Respondents urge Neff and a federal case, Matsumoto v. Republic Ins. Co. (9th Cir.1986) 792 F.2d 869, applying Neff to facts strikingly similar to those of the instant case, should control here.

However, during the 40 years since Neff, the duties imposed upon insurers have greatly increased.   At the end of the 1950's, our Legislature enacted Insurance Code section 790.03 defining unfair and deceptive practices in the insurance business.   In the 1960's, the courts, after considering the inherent inequities in the bargaining positions between insurer and insured, applied concepts of adhesion contracts to insurance policies.  (Steven v. Fidelity & Casualty Co. (1962) 58 Cal.2d 862, 879–884, 27 Cal.Rptr. 172, 377 P.2d 284.)

In the 1970's, both the Legislature and the Supreme Court placed additional checks on unfair insurance industry practices.   In 1972, the Legislature added subdivision (h) to Insurance Code section 790.03, listing 15 unfair and deceptive practices by insurance companies.   The following year, the Supreme Court recognized the refusal to compensate an insured for a loss under the policy may give rise to an action for breach of the implied covenant of good faith and fair dealing.  (Gruenberg v. Aetna Ins. Co. (1973) 9 Cal.3d 566, 573–574, 108 Cal.Rptr. 480, 510 P.2d 1032.)

Finally, in the 1980's, the relationship between insurer and insured was construed to include the responsibilities of a fiduciary.  (Frommoethelydo v. Fire Insurance Exchange, supra, 42 Cal.3d at p. 215, 228 Cal.Rptr. 160, 721 P.2d 41.)

Based on this expansion of an insurer's duties, which the Matsumoto court failed to even mention, there exists strong statutory and case precedent to conclude the Neff case would be differently decided today.

Moreover, notwithstanding the foregoing legal developments, another factor distinguishing this case from Neff is the nature of the loss involved.   The insured in Neff based a claim of permanent disability on written proof he had contracted tuberculosis of both lungs.   The insurer denied coverage claiming Neff “ ‘was [not] “permanently, continuously and wholly prevented thereby, for life, from pursuing some gainful occupation” ’;  ․”   (Neff v. New York Life Ins. Co., supra, 30 Cal.2d at p. 168, 180 P.2d 900.)   Neff's complaint alleged such proof could not be provided within the insured's lifetime and, therefore, the denial of the claim for disability payments was fraudulent.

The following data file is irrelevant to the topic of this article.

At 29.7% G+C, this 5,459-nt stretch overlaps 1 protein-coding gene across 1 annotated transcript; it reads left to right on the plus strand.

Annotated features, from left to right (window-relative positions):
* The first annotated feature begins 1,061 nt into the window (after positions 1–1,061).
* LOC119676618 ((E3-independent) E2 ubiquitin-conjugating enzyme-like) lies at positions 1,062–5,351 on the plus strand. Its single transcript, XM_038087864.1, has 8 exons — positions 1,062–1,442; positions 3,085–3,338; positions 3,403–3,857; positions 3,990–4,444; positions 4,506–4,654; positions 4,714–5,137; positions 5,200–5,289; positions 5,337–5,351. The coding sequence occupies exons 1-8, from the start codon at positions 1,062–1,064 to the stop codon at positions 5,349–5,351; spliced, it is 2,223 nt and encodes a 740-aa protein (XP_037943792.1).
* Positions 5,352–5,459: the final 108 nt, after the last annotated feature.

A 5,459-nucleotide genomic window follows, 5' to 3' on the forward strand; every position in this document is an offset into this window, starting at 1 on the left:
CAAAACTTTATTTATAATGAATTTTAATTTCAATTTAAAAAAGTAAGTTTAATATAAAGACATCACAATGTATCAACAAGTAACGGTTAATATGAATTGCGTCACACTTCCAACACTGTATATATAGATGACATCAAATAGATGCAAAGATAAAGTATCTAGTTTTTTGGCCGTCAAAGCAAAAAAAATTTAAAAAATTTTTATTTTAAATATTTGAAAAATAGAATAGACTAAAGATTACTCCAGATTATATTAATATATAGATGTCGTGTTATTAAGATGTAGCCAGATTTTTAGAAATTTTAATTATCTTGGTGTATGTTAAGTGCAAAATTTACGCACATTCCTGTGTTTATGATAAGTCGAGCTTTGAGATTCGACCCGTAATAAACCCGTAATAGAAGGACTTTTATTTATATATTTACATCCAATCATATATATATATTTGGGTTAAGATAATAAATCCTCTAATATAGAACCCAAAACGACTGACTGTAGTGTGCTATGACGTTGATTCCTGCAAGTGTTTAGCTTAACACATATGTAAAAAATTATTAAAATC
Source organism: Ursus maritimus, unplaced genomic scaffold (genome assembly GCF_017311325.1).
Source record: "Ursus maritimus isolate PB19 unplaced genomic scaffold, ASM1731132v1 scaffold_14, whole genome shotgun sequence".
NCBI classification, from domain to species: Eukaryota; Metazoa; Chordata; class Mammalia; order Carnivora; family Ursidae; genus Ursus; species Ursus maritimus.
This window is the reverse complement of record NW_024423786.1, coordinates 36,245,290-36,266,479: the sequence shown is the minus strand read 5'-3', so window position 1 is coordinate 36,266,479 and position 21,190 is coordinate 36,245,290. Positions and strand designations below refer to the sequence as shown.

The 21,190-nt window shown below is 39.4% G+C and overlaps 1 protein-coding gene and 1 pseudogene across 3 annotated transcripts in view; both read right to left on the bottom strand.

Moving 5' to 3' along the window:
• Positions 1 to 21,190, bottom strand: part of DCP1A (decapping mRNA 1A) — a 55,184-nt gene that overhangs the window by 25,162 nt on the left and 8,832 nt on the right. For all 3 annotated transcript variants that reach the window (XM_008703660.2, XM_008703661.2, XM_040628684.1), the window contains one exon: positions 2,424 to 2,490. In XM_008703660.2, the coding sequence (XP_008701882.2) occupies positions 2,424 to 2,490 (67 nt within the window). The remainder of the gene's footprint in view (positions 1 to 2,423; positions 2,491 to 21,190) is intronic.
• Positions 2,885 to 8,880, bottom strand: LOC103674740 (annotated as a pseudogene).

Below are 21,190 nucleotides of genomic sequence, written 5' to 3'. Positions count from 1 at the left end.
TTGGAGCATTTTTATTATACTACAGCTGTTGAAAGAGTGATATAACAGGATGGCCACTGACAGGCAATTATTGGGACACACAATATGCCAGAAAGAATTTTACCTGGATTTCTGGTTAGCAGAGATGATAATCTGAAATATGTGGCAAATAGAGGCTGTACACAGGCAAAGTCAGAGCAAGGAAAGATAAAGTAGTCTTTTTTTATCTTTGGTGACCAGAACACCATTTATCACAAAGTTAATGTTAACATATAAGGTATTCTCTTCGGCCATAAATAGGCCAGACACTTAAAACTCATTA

Thus, the insurer in Neff attempted to avoid payment based upon a simple denial of the fact of disability, the rebuttal of which is within the ken of most insureds.   The denial involved no particularly esoteric or specialized knowledge, as the underlying coverage question was a relatively straightforward matter of fact.

Here, by comparison, the question of coverage depends upon a much more complex question of law and fact.

From what is presently in the record regarding Paul's loss, which obviously may be incomplete, it appears to have been caused by supersaturation of the land, which resulted in a portion of the property giving way or subsiding, thereby causing damage to his residence.

Based on only these facts, the damage appears to fall into any number of the risks excepted from the policy, e.g., risk of loss due to surface water, overflow of streams or other bodies of water, water which backs up through sewers or drains, water below the surface of the ground which exerts pressure on the foundation or walls, loss “caused by, resulting from, contributed to or aggravated by any earth movement,” landslide, mudflow or earth sinking, rising or lifting.

However, despite the apparent applicability of these exceptions, if the moving or efficient cause of such an excepted risk of loss was the negligent act of a third party, for example the negligent construction or maintenance of a drainage system, the entire loss should be covered by Paul's “all-risk” policy.  (See fn. 3, ante.)

Thus, denial here was not a simple matter as in Neff, but a purportedly deceptive construction of the policy that even a well-versed insured would be hard pressed to argue, given the stated exceptions on the face of that lengthy and confusing document.